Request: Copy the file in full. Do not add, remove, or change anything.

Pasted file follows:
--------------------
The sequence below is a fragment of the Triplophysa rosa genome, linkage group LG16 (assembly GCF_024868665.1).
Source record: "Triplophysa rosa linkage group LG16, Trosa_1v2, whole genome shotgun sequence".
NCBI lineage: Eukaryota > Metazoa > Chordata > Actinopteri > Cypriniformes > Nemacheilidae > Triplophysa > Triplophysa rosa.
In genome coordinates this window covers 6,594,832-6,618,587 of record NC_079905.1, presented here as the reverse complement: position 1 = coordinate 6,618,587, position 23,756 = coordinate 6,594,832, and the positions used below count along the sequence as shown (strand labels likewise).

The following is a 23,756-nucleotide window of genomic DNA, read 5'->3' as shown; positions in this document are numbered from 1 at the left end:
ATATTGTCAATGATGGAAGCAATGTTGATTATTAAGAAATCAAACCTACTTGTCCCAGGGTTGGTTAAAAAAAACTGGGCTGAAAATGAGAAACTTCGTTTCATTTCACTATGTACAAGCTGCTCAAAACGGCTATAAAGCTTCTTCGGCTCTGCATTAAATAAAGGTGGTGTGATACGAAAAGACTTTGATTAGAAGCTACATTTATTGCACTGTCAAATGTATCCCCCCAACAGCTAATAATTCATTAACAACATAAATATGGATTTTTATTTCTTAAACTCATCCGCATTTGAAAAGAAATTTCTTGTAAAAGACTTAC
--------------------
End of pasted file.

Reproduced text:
The sequence below is a fragment of the Triplophysa rosa genome, linkage group LG16 (assembly GCF_024868665.1).
Source record: "Triplophysa rosa linkage group LG16, Trosa_1v2, whole genome shotgun sequence".
NCBI lineage: Eukaryota > Metazoa > Chordata > Actinopteri > Cypriniformes > Nemacheilidae > Triplophysa > Triplophysa rosa.
In genome coordinates this window covers 6,594,832-6,618,587 of record NC_079905.1, presented here as the reverse complement: position 1 = coordinate 6,618,587, position 23,756 = coordinate 6,594,832, and the positions used below count along the sequence as shown (strand labels likewise).

The following is a 23,756-nucleotide window of genomic DNA, read 5'->3' as shown; positions in this document are numbered from 1 at the left end:
ATATTGTCAATGATGGAAGCAATGTTGATTATTAAGAAATCAAACCTACTTGTCCCAGGGTTGGTTAAAAAAAACTGGGCTGAAAATGAGAAACTTCGTTTCATTTCACTATGTACAAGCTGCTCAAAACGGCTATAAAGCTTCTTCGGCTCTGCATTAAATAAAGGTGGTGTGATACGAAAAGACTTTGATTAGAAGCTACATTTATTGCACTGTCAAATGTATCCCCCCAACAGCTAATAATTCATTAACAACATAAATATGGATTTTTATTTCTTAAACTCATCCGCATTTGAAAAGAAATTTCTTGTAAAAGACTTAC